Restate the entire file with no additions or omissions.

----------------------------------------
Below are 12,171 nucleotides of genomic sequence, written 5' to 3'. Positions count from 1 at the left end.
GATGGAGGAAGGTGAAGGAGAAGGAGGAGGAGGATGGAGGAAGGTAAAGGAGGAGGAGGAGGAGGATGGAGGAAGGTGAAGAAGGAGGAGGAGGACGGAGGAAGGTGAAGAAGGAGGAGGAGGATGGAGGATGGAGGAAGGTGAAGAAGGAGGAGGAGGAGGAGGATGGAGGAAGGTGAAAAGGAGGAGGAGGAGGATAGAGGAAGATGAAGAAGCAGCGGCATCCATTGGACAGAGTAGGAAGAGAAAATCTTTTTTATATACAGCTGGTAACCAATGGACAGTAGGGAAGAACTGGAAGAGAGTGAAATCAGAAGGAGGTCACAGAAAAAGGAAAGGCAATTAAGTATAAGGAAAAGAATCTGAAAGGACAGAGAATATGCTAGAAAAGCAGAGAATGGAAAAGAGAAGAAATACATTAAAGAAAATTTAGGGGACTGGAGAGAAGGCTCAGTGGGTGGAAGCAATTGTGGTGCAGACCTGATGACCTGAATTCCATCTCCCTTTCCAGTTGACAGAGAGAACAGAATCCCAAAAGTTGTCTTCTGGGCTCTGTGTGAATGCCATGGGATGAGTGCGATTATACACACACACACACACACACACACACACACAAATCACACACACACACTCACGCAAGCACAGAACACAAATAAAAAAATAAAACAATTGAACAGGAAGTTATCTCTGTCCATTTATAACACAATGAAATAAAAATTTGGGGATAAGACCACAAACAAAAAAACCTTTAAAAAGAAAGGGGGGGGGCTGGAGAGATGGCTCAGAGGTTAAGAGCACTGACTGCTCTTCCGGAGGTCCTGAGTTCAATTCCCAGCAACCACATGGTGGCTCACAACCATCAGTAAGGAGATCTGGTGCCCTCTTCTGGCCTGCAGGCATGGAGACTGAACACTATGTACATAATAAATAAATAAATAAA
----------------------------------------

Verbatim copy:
Below are 12,171 nucleotides of genomic sequence, written 5' to 3'. Positions count from 1 at the left end.
GATGGAGGAAGGTGAAGGAGAAGGAGGAGGAGGATGGAGGAAGGTAAAGGAGGAGGAGGAGGAGGATGGAGGAAGGTGAAGAAGGAGGAGGAGGACGGAGGAAGGTGAAGAAGGAGGAGGAGGATGGAGGATGGAGGAAGGTGAAGAAGGAGGAGGAGGAGGAGGATGGAGGAAGGTGAAAAGGAGGAGGAGGAGGATAGAGGAAGATGAAGAAGCAGCGGCATCCATTGGACAGAGTAGGAAGAGAAAATCTTTTTTATATACAGCTGGTAACCAATGGACAGTAGGGAAGAACTGGAAGAGAGTGAAATCAGAAGGAGGTCACAGAAAAAGGAAAGGCAATTAAGTATAAGGAAAAGAATCTGAAAGGACAGAGAATATGCTAGAAAAGCAGAGAATGGAAAAGAGAAGAAATACATTAAAGAAAATTTAGGGGACTGGAGAGAAGGCTCAGTGGGTGGAAGCAATTGTGGTGCAGACCTGATGACCTGAATTCCATCTCCCTTTCCAGTTGACAGAGAGAACAGAATCCCAAAAGTTGTCTTCTGGGCTCTGTGTGAATGCCATGGGATGAGTGCGATTATACACACACACACACACACACACACACACACAAATCACACACACACACTCACGCAAGCACAGAACACAAATAAAAAAATAAAACAATTGAACAGGAAGTTATCTCTGTCCATTTATAACACAATGAAATAAAAATTTGGGGATAAGACCACAAACAAAAAAACCTTTAAAAAGAAAGGGGGGGGGCTGGAGAGATGGCTCAGAGGTTAAGAGCACTGACTGCTCTTCCGGAGGTCCTGAGTTCAATTCCCAGCAACCACATGGTGGCTCACAACCATCAGTAAGGAGATCTGGTGCCCTCTTCTGGCCTGCAGGCATGGAGACTGAACACTATGTACATAATAAATAAATAAATAAA